VeriSiCC Seminar 2022

Verification and Generation of Side-Channel Countermeasures

September, 22nd 2022, Paris, France


VeriSiCC Seminar 2022 is a single-day seminar organized by all the partners of FUI25 VeriSiCC project and that will take place on Jussieu campus, Paris, France, on September, 22nd 2022.


Sincere thanks to LIP6 which graciously makes a room available for this event.

A few words

Cryptographic implementations are often vulnerable to side-channel attacks, which exploit the physical emanations of the underlying component to retrieve the manipulated secrets. The most widely used countermeasure today is masking, which aims to randomize the manipulated data. VeriSiCC project aims to build new methods to automatically verify and generate proven masked cryptographic implementations. This project relies on the multidisciplinarity of its consortium, ranging from researchers specializing in formal methods and side-channel attacks to end-users, to design innovative software tools with the support of SMEs. These tools will allow industrial people to develop safe and effective protected implementations by reaching a high level of certification and certification bodies (represented in the consortium by ANSSI) to quickly and accurately verify implementations submitted to evaluations.

This second seminar aims to bring together experts in the field of formal verification and side-channel countermeasures to get an overview of the state-of-the-art on this topic and to identify new challenges.

Registration is free but mandatory.


Registration

Register Here

Confirmed Speakers

Schedule

Presentation of the VeriSiCC project

Speaker: from CryptoExperts

Invited talk

Session chair: XXX

  • Computer-Aided Hardware Security Verification

    Pascal Sasdrich, Ruhr-Universität Bochum

    Abstract. Modern cryptography provides a variety of tools and methods to develop robust cryptographic techniques as the foundation of security architectures. Regardless of this, established cryptographic schemes often have weaknesses in their practical and physical implementation that can be exploited by attackers. In particular, by observing or influencing physical characteristics of the executing electronic device, attackers can gain valuable information about processed sensitive data and undermine security. In this context, the presentation discusses our research on computer-aided verification of hardware implementations against physical implementation attacks. More precisely, we will discuss concepts for information leakage verification (Side-Channel Analysis), information tampering verification (Fault-Injection Analysis), and combination of both approaches (Combined Attacks).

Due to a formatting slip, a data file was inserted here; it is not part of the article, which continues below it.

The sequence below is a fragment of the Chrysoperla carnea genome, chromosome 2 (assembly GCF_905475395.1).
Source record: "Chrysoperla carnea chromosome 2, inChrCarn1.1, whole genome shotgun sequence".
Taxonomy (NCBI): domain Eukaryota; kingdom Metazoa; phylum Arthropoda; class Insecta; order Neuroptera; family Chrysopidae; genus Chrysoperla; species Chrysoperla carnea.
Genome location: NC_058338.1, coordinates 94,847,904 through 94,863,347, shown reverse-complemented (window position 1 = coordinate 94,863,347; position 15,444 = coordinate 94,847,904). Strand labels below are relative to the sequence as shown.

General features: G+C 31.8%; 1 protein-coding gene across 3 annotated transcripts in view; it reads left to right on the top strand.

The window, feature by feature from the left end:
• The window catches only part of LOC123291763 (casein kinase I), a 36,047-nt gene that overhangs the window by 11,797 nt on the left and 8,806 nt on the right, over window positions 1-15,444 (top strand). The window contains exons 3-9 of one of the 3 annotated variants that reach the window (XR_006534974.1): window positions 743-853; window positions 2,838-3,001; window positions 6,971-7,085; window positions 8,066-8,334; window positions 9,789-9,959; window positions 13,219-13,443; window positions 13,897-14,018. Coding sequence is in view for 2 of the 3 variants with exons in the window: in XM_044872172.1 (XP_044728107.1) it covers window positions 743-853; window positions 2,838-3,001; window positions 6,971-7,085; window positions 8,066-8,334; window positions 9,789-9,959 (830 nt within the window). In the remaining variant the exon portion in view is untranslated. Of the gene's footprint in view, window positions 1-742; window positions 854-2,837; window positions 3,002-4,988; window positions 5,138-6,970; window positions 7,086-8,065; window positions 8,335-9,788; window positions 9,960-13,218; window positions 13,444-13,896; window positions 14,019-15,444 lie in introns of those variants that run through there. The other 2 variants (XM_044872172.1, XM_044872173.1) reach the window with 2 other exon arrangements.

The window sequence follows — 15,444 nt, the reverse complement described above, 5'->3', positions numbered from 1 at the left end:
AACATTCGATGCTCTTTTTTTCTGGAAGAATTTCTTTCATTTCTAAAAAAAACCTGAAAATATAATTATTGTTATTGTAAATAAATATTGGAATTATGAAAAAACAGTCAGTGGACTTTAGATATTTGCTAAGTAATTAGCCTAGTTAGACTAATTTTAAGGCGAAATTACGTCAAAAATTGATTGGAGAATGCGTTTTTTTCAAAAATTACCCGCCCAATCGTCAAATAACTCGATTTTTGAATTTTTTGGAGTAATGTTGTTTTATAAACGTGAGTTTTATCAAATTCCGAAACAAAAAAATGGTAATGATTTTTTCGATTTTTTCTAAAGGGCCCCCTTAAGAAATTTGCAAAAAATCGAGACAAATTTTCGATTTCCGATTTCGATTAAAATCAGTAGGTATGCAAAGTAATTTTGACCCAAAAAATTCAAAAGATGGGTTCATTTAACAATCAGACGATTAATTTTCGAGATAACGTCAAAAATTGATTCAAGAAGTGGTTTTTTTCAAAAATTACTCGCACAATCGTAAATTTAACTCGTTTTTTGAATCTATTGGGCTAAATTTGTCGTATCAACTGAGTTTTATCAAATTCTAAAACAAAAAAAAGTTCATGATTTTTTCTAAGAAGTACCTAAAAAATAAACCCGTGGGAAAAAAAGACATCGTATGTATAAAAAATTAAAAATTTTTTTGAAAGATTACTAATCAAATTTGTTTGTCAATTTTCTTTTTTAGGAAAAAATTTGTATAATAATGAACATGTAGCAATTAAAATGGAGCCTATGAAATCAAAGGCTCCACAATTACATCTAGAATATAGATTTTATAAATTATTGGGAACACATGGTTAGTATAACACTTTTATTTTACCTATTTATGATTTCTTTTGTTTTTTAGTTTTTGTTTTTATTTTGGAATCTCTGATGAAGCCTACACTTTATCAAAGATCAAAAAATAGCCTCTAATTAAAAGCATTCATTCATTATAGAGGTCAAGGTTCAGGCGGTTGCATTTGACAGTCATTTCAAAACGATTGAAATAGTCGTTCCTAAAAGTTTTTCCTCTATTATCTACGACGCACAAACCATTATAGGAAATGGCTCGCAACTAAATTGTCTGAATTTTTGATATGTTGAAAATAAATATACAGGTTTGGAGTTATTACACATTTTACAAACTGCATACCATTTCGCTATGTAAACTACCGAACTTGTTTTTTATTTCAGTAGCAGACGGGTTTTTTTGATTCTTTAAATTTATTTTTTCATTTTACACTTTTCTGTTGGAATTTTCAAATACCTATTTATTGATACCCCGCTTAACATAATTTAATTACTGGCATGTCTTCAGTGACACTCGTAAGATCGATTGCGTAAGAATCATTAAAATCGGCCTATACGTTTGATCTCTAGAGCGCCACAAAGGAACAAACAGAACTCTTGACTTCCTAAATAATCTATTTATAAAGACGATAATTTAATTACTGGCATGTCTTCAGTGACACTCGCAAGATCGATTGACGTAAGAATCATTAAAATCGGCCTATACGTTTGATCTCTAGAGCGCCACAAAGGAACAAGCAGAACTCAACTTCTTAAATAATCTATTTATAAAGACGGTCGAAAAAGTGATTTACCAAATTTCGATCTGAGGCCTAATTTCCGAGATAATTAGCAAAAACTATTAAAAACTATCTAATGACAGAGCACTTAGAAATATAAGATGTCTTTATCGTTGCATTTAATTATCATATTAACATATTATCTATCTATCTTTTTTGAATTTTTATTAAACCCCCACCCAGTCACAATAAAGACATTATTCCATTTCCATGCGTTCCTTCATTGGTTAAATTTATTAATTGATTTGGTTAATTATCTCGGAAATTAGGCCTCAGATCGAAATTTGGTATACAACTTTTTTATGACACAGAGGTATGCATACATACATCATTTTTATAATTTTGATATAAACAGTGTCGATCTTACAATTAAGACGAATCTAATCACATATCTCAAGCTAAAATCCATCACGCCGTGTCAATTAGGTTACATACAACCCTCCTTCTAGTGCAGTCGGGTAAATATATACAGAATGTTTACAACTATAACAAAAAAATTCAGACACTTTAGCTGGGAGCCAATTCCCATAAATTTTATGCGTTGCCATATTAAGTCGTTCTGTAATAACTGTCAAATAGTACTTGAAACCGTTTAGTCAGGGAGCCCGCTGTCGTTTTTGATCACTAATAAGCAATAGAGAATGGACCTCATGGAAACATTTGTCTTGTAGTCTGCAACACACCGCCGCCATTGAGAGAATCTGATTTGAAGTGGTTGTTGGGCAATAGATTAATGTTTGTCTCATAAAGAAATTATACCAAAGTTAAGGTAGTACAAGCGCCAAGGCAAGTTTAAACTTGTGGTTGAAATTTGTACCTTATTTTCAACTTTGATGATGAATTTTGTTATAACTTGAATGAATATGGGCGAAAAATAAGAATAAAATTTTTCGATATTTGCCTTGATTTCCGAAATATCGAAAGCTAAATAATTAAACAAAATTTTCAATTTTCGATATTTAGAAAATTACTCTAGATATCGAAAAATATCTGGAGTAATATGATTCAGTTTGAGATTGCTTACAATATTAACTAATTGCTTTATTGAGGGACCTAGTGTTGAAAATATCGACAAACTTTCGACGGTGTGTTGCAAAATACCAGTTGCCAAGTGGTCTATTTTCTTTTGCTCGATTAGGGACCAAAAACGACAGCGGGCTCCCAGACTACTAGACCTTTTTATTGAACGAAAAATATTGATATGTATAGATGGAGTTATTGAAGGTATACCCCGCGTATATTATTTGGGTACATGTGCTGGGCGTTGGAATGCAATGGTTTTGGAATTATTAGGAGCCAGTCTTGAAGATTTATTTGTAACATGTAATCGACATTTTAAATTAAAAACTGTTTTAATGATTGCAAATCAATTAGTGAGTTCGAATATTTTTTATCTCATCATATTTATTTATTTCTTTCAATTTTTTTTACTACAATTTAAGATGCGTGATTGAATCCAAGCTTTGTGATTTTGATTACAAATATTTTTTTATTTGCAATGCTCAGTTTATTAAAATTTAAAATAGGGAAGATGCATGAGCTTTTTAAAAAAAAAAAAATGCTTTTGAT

Coffee Break (30 min)

Presentation of a project partner

Session chair: XXX

  • Title

    Abdul Rahman Taleb, CryptoExperts and Sorbonne University

    Abstract.

Lunch Break (1h35)

Lunch is not provided but there are many restaurants next to the university

Invited Talk

Session chair: XXX

  • Title

    Speaker, Affiliation

    Abstract.

Presentation of a project partner

Session chair: XXX

  • Side-channel Masking with Pseudo-Random Generator

    Jean-Sébastien Coron, University of Luxembourg

    Abstract. High-order masking countermeasures against side-channel attacks usually require plenty of randomness during their execution. For security against t probes, the classical ISW countermeasure requires O(t^2 s) random bits, where s is the circuit size. However running a True Random Number Generator (TRNG) can be costly in practice and become a bottleneck on embedded devices. In [IKL+13] the authors introduced the notion of robust pseudo-random number generator (PRG), which must remain secure even against an adversary who can probe at most t wires. They showed that when embedding a robust PRG within a private circuit, the number of random bits can be reduced to O(t^4), that is independent of the circuit size s (up to a logarithmic factor). Using bipartite expander graphs, this can be further reduced to O(t^(3+eps)); however the resulting construction is unpractical.
    In this paper we describe a practical construction where the number of random bits is only O(t^2) for security against t probes, without expander graphs; moreover the running time of each pseudo-random generation goes down from O(t^4) to O(t). Our technique consists in using multiple independent PRGs instead of a single one. We show that for ISW circuits, the robustness property of the PRG is not required anymore, which leads to simple and efficient constructions. For example, for AES we only need 48 bytes of randomness to get second-order security (t=2), instead of 2880 in the original Rivain-Prouff countermeasure; when implemented on an ARM-based embedded device with a relatively slow TRNG, we obtain a 50% speed-up compared to Rivain-Prouff

Coffee Break (30 min)

Invited Talk

Session chair: XXX

  • Title

    Speaker, Affiliation

    Abstract.

Closing remarks

Venue

Workshop Will Be Held At

Sorbonne Université Campus Pierre et Marie Curie

Couloir 25 – 26, 1er étage - salle 105

4 Place Jussieu, 75005 Paris, France.